Bright ideas: LED renovation at Boulder Community Health
Selecting the right fire extinguisher for operating rooms
Still battling reheat energy in hospitals: Short- and long-term ideas for hospitals’ biggest energy use
The financial impact of variable speed ventilation controls in hospital kitchens
Data driven culture fuels University of Florida Health’s success in energy and operational optimization
Energy management in a critical access hospital: How Barnesville Hospital reduced energy consumption by 39 percent
Value analysis: Improving operating margin through cost savings
Member spotlight
Advertisers’ index
Inside ASHE - Fall 2017 - Intro
Inside ASHE - Fall 2017 - bellyband1
Inside ASHE - Fall 2017 - bellyband2
Inside ASHE - Fall 2017 - cover1
Inside ASHE - Fall 2017 - cover2
Inside ASHE - Fall 2017 - 3
Inside ASHE - Fall 2017 - 4
Inside ASHE - Fall 2017 - 5
Inside ASHE - Fall 2017 - 6
Inside ASHE - Fall 2017 - 7
Inside ASHE - Fall 2017 - 8
Inside ASHE - Fall 2017 - Letter from the president
Inside ASHE - Fall 2017 - What’s new
Inside ASHE - Fall 2017 - 11
Inside ASHE - Fall 2017 - Pop quiz
Inside ASHE - Fall 2017 - 13
Inside ASHE - Fall 2017 - 14
Inside ASHE - Fall 2017 - 15
Inside ASHE - Fall 2017 - 16
Inside ASHE - Fall 2017 - 17
Inside ASHE - Fall 2017 - The measurement of a health care facility manager: How do you define success?
Inside ASHE - Fall 2017 - 19
Inside ASHE - Fall 2017 - Creating a program to identify and monitor pressure dependent spaces
Inside ASHE - Fall 2017 - 21
Inside ASHE - Fall 2017 - 22
Inside ASHE - Fall 2017 - 23
Inside ASHE - Fall 2017 - Critical considerations for specifying a building automation system for health care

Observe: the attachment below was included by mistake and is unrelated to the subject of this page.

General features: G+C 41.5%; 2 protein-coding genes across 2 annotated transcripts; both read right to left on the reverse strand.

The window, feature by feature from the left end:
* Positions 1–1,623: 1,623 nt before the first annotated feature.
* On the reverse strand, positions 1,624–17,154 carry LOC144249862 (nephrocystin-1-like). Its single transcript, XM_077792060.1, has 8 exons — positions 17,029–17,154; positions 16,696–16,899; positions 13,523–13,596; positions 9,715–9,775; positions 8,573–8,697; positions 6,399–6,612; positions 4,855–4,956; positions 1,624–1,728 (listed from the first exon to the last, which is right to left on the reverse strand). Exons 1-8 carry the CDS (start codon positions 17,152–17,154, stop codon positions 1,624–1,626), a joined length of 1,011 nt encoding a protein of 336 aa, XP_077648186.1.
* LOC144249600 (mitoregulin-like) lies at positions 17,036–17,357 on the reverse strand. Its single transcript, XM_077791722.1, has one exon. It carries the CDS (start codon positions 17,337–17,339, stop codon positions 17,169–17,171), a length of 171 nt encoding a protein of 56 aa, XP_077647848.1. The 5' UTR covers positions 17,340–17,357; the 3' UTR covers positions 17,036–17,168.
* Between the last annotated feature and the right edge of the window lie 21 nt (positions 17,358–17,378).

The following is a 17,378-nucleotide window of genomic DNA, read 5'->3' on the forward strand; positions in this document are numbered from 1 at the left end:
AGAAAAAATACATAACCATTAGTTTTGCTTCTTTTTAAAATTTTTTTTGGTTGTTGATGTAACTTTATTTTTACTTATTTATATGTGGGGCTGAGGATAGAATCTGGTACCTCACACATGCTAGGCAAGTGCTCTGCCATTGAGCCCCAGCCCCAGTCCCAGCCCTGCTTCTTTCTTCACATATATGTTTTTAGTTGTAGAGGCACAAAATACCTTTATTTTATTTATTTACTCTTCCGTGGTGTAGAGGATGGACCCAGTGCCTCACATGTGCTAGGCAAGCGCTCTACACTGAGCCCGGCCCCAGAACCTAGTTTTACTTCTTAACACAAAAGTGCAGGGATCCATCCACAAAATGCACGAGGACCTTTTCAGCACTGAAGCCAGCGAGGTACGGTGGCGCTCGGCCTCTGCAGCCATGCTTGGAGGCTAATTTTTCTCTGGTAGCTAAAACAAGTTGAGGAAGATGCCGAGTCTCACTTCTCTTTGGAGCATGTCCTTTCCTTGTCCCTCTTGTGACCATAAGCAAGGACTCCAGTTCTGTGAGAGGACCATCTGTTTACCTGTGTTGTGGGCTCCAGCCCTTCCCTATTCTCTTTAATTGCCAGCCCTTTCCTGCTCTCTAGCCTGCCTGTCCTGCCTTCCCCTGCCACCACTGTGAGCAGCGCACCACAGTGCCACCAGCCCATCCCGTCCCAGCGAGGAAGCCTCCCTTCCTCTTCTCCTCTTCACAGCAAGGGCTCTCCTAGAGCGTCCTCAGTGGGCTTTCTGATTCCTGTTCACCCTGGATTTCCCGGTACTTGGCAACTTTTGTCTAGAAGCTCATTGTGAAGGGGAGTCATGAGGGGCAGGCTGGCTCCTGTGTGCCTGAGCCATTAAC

Inside ASHE - Fall 2017 - 25
Inside ASHE - Fall 2017 - 26
Inside ASHE - Fall 2017 - 27
Inside ASHE - Fall 2017 - Bright ideas: LED renovation at Boulder Community Health
Inside ASHE - Fall 2017 - 29
Inside ASHE - Fall 2017 - 30
Inside ASHE - Fall 2017 - 31
Inside ASHE - Fall 2017 - 32
Inside ASHE - Fall 2017 - 33
Inside ASHE - Fall 2017 - Selecting the right fire extinguisher for operating rooms
Inside ASHE - Fall 2017 - 35
Inside ASHE - Fall 2017 - 36
Inside ASHE - Fall 2017 - 37
Inside ASHE - Fall 2017 - 38
Inside ASHE - Fall 2017 - 39
Inside ASHE - Fall 2017 - 40
Inside ASHE - Fall 2017 - 41
Inside ASHE - Fall 2017 - Still battling reheat energy in hospitals: Short- and long-term ideas for hospitals’ biggest energy use
Inside ASHE - Fall 2017 - 43
Inside ASHE - Fall 2017 - 44
Inside ASHE - Fall 2017 - 45
Inside ASHE - Fall 2017 - The financial impact of variable speed ventilation controls in hospital kitchens
Inside ASHE - Fall 2017 - 47
Inside ASHE - Fall 2017 - 48
Inside ASHE - Fall 2017 - 49
Inside ASHE - Fall 2017 - 50
Inside ASHE - Fall 2017 - 51
Inside ASHE - Fall 2017 - Data driven culture fuels University of Florida Health’s success in energy and operational optimization
Inside ASHE - Fall 2017 - 53
Inside ASHE - Fall 2017 - 54
Inside ASHE - Fall 2017 - 55
Inside ASHE - Fall 2017 - Energy management in a critical access hospital: How Barnesville Hospital reduced energy consumption by 39 percent
Inside ASHE - Fall 2017 - 57
Inside ASHE - Fall 2017 - Value analysis: Improving operating margin through cost savings
Inside ASHE - Fall 2017 - 59
Inside ASHE - Fall 2017 - Member spotlight
Inside ASHE - Fall 2017 - Advertisers’ index
Inside ASHE - Fall 2017 - 62
Inside ASHE - Fall 2017 - cover3
Inside ASHE - Fall 2017 - cover4
Inside ASHE - Fall 2017 - outsert1
Inside ASHE - Fall 2017 - outsert2
Inside ASHE - Fall 2017 - 70
Inside ASHE - Fall 2017 - 71
Inside ASHE - Fall 2017 - 72
Inside ASHE - Fall 2017 - 73
Inside ASHE - Fall 2017 - 74
Inside ASHE - Fall 2017 - 75